Today marks the paperback release of Lena Dunham’s memoir, Not that Kind of Girl, and to commemorate the occasion, Dunham annotated one of her book’s chapters using Genius. For those unfamiliar with how Genius works when it comes to annotating a literary work, rather than a lyrical one, it’s… basically the same. Annotation serves to provide more contextual meaning of the subject at hand, and allows for a deeper understanding of what the hell is actually going on in an author’s mind—particularly when it is—as in this case—the author herself who is doing the annotating.
Now perhaps you’re thinking to yourself, But isn’t the whole point of a memoir already to get the full, behind-the-scenes story? I mean, maybe? Sure. Or actually no, because those essays are still stories that are self-edited (and, like, otherwise edited) in order to better get the point across. In other words, there’s always more to say. And as Lena Dunham knows perhaps better than anyone else working in the creative industry right now, sometimes your published work can benefit from a little further explication, lest people interpret, or misinterpret, what you say as they see fit.
All of this is to say, Dunham annotated her essay “Diet Is a Four-Letter Word,” which is about the eating-related roller coaster she’d been on for pretty much her whole life. It’s an eminently relatable (and very funny) part of Not that Kind of Girl and Dunham’s Genius-fueled marginalia take you further into her history of everything from her angel food cake-only diet (apparently, carrying around angel food cake everywhere is “an amazing conversation starter”) to what pizza tastes like in Ohio (“it literally tasted like a quit with sauce on it”) to how much she now hates Rice Dream (“this was metaphorically shoved down my throat by my parents far too much so now I can only fuck with goat and nut milks”).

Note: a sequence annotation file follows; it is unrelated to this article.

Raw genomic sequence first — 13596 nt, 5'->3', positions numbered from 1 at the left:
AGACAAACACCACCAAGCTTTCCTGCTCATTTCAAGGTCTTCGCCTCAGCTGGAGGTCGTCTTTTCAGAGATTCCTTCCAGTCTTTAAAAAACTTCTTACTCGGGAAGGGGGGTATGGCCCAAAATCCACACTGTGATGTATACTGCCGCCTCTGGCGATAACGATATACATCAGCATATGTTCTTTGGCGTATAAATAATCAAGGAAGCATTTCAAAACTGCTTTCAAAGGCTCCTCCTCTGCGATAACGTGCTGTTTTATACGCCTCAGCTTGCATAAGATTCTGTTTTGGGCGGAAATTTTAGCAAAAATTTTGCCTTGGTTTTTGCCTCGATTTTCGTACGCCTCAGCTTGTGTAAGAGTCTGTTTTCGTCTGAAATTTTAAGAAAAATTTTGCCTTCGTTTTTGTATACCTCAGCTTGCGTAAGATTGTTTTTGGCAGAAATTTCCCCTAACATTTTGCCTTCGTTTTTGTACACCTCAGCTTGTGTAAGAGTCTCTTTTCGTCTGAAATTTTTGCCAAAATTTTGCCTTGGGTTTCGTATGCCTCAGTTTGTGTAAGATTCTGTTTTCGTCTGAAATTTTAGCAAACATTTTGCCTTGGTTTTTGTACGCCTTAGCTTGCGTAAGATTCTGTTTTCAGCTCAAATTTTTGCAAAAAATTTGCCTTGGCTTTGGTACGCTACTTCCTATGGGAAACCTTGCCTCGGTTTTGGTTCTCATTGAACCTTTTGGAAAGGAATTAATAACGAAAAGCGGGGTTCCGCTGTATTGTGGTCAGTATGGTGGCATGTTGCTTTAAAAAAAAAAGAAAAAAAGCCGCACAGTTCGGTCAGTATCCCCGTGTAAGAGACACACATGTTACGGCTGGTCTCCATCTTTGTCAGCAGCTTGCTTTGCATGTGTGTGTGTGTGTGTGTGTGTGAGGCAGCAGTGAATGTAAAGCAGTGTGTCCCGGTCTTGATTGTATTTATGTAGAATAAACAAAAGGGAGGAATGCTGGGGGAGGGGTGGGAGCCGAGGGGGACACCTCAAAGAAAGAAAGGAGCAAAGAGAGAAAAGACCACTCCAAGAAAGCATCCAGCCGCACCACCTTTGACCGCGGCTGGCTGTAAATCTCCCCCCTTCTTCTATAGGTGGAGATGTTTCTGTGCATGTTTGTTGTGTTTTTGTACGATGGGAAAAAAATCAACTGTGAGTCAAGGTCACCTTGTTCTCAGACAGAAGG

As could be expected, Dunham’s marginalia is funny and illuminating, but what is perhaps the most important part of this type of annotation is that it acts as a type of real-life postscript. And in the case of this chapter of Dunham’s life, which deals, after all, with disordered eating, this is important, as it allows Dunham to address a big question that readers had for her after reading about how obsessively she used to count calories, namely: Are you “still as mental about food now as when you wrote this?”
Dunham assures us via annotation:
[T]he answer is no. A lot has changed in the last five years and I’ve learned an incredible amount about what I need to be healthy and happy. I work hard and I don’t have time to put my body through this kind of shit, and I also don’t have the mental space. I also think the dialogue around health and body positivity is changing in a really great way, even when it doesn’t exactly feel like it based on internet comments. Lastly, I want to thank my boyfriend for being a cool feminist who doesn’t subscribe to any commercial notions of what a woman should be. A loving partner isn’t what makes us love ourselves, but it sure can help us stay on the right path. Also, he once guessed my weight as 105 pounds. Bless his heart.
And because we’re suckers for happy endings, this is the kind of annotation that we’re not only pretty happy to read for ourselves, but which we’re happy is out there for other people, who wonder if there’s a light at the end of the mind-fuck-that-is-disordered-eating tunnel, to read as well.
Read the annotations of “Diet Is a Four-Letter Word” here.